Telehealth – the use of electronic information and telecommunications technologies to support a broad variety clinical and non-clinic services – is not limited to specific care settings.
Telemedicine, which refers specifically to remote clinic services, is more valuable in some care settings than others. In particular, rural health care settings can benefit from telemedicine technology as it effectively shrinks the distances between nodes of rural care, which can reduce patients' driving time, make health care more accessible for patients who live in communities with few specialist options, and promote patient-centered care. The Health Resources and Services Administration provides the following examples of how telemedicine in rural areas can improve health care quality1:
For more information on the benefits of telehealth and telemedicine and improving health care in rural areas, see the following rural health information technology resources:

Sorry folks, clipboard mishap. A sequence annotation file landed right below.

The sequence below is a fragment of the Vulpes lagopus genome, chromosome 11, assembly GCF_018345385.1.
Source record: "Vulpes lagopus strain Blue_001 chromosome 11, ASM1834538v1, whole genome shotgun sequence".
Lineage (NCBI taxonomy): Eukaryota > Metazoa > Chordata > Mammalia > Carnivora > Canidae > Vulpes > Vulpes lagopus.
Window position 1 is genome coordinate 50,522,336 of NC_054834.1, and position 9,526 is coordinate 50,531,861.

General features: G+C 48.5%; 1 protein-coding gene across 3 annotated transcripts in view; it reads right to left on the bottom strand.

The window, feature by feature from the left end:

- Health Resources and Services Administration. “What types of care settings can benefit from telehealth technology?”
- Teleradiology and teledermatology programs may be of particular interest to critical access hospitals and rural health care clinics, as technology enables providers in rural care settings to leverage the knowledge and training of large medical centers.
- Home monitoring and patient education can bridge gaps in the care of chronic conditions and improve care coordination, so these and similar programs can benefit ambulatory or primary care settings.
- The Telehealth Resource Centers website lists several specialties and subspecialties as well as several care services that can be offered through telehealth technology.
- Why is telehealth important for rural providers?
- What is telehealth? How is telehealth different from telemedicine?
- Who can help my practice/hospital/health clinic use telehealth?